I. L. Peretz (1852 to 1915, Poland) is one of the best known of Yiddish writers. (There is background information on him and Yiddish literature in my prior posts on his work.) His stories range from tragic accounts of the lives of Yiddish Jews in Poland to comic stories. All of work is meant to teach a lesson and to help keep alive a culture that was already under threat in Peretz's life. As far as I know, the best and perhaps only place to read his short stories in English is in the Yale Press The I. L. Peretz Reader, a superb book introduced by a foremost scholar in the field, Ruth Wisse.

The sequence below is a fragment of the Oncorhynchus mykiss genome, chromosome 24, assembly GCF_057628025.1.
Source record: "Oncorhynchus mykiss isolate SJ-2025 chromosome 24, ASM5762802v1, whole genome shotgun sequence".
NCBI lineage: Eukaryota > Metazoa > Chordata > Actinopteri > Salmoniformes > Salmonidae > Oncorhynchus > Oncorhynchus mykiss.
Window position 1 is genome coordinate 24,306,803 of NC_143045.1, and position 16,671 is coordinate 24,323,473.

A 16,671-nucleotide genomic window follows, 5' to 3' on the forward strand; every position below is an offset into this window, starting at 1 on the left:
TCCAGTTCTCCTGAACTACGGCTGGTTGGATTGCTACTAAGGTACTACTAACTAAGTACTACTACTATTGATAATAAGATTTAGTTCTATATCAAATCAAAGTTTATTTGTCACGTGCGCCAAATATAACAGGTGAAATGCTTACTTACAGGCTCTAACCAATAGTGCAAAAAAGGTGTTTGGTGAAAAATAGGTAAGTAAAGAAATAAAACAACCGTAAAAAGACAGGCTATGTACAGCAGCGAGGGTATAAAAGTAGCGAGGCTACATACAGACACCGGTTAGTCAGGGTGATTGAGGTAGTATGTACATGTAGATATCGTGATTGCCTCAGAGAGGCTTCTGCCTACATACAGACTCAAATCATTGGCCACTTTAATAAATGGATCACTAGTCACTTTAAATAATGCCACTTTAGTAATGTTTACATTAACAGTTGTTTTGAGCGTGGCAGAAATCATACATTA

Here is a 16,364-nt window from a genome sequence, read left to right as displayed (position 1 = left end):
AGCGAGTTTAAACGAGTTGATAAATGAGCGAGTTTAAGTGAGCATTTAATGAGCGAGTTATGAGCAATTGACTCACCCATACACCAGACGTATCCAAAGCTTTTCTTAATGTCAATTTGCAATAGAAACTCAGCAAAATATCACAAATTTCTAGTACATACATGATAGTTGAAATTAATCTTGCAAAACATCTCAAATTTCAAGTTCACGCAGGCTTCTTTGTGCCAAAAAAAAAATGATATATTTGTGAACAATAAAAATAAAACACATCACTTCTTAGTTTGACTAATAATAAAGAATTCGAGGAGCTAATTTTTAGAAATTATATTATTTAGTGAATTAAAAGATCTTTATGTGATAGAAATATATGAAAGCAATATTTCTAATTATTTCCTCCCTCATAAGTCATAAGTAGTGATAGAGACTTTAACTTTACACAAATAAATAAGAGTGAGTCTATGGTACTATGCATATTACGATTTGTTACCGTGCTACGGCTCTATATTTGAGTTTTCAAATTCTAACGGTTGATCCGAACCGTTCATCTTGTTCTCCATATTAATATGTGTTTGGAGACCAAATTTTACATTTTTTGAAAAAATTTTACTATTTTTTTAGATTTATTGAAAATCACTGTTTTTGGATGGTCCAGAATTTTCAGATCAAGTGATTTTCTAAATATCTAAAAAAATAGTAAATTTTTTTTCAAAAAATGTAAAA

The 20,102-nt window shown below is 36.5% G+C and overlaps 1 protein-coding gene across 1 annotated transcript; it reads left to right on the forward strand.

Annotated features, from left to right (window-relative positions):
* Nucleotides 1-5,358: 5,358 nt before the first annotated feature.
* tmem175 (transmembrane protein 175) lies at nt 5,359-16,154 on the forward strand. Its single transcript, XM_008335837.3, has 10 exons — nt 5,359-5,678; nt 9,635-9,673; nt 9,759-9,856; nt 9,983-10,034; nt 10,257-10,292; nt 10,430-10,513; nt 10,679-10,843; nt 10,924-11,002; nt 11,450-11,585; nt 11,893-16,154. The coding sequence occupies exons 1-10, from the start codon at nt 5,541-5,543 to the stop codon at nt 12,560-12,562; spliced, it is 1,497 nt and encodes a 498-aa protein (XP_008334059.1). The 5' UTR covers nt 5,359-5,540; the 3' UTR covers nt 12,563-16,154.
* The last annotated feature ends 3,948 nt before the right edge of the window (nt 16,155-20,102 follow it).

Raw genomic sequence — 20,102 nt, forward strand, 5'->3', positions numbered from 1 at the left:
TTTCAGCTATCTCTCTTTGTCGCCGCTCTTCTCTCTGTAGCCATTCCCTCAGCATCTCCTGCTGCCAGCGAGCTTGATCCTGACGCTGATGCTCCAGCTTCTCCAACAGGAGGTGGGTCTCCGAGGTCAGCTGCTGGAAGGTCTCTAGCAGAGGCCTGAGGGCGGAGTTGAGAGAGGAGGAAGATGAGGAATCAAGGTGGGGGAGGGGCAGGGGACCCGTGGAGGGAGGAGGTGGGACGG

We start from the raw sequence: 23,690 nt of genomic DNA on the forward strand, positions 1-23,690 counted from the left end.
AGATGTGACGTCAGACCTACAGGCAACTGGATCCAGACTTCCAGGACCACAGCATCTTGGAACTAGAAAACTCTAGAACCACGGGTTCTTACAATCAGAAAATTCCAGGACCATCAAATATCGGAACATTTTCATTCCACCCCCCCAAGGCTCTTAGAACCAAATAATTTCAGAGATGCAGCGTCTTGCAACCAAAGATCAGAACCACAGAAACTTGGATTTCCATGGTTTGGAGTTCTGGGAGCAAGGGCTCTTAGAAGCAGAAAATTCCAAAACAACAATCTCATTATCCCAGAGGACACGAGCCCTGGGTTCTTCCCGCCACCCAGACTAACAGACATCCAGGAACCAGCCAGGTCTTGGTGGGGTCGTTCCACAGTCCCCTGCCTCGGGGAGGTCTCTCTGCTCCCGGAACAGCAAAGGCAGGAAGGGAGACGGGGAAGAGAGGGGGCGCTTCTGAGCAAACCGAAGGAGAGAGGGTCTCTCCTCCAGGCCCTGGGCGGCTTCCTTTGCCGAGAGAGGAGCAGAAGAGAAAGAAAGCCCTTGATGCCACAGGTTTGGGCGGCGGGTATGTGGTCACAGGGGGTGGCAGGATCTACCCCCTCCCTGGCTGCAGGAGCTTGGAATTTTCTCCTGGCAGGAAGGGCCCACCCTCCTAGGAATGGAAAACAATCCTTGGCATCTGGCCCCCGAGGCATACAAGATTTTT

The story opens on a traditional high holy day, Yom Kipper. The story is set in Hell. The devil has noticed something seems wrong. There is a town in eastern Poland of 25,000 thousand or so people that has never had any one sent to Hell. The devil dents some minions to investigate. They report back that the town has it share of sinners. The devil soon finds out there is a cantor there whose voice is so beautiful that when God hears where a person is from, he automatically lets them in heaven no matter how they have lived. Of course this outrages the Devil who sends demons to bring the cantor back to Hell.
Peretz gives us a vivid picture of a traditional hell. I have left the twist close of the story untold so readers can enjoy it. This is a comic story, fun to read and culturally informative.
My thanks to Yale University Press for a very generous gift of books.
This sounds very thought-provoking.
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